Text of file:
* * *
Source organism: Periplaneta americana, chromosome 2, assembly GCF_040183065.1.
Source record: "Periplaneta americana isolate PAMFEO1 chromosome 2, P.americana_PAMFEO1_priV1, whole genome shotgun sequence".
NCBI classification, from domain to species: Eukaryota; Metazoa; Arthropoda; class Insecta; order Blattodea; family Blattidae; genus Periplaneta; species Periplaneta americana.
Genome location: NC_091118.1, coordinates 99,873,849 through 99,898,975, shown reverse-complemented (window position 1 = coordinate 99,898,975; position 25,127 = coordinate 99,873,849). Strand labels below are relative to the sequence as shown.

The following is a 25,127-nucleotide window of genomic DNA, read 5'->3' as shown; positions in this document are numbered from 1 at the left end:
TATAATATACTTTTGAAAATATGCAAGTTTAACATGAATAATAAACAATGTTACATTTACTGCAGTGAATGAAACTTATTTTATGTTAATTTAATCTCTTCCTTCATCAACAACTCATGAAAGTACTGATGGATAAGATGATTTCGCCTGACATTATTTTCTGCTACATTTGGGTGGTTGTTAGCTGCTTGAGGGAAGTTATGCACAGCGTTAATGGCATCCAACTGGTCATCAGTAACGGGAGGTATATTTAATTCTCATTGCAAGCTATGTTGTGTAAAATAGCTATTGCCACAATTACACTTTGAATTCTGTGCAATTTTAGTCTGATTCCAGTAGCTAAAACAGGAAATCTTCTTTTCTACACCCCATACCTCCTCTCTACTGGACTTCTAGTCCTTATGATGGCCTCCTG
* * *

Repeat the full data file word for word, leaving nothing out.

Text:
Source organism: Periplaneta americana, chromosome 2, assembly GCF_040183065.1.
Source record: "Periplaneta americana isolate PAMFEO1 chromosome 2, P.americana_PAMFEO1_priV1, whole genome shotgun sequence".
NCBI classification, from domain to species: Eukaryota; Metazoa; Arthropoda; class Insecta; order Blattodea; family Blattidae; genus Periplaneta; species Periplaneta americana.
Genome location: NC_091118.1, coordinates 99,873,849 through 99,898,975, shown reverse-complemented (window position 1 = coordinate 99,898,975; position 25,127 = coordinate 99,873,849). Strand labels below are relative to the sequence as shown.

The following is a 25,127-nucleotide window of genomic DNA, read 5'->3' as shown; positions in this document are numbered from 1 at the left end:
TATAATATACTTTTGAAAATATGCAAGTTTAACATGAATAATAAACAATGTTACATTTACTGCAGTGAATGAAACTTATTTTATGTTAATTTAATCTCTTCCTTCATCAACAACTCATGAAAGTACTGATGGATAAGATGATTTCGCCTGACATTATTTTCTGCTACATTTGGGTGGTTGTTAGCTGCTTGAGGGAAGTTATGCACAGCGTTAATGGCATCCAACTGGTCATCAGTAACGGGAGGTATATTTAATTCTCATTGCAAGCTATGTTGTGTAAAATAGCTATTGCCACAATTACACTTTGAATTCTGTGCAATTTTAGTCTGATTCCAGTAGCTAAAACAGGAAATCTTCTTTTCTACACCCCATACCTCCTCTCTACTGGACTTCTAGTCCTTATGATGGCCTCCTG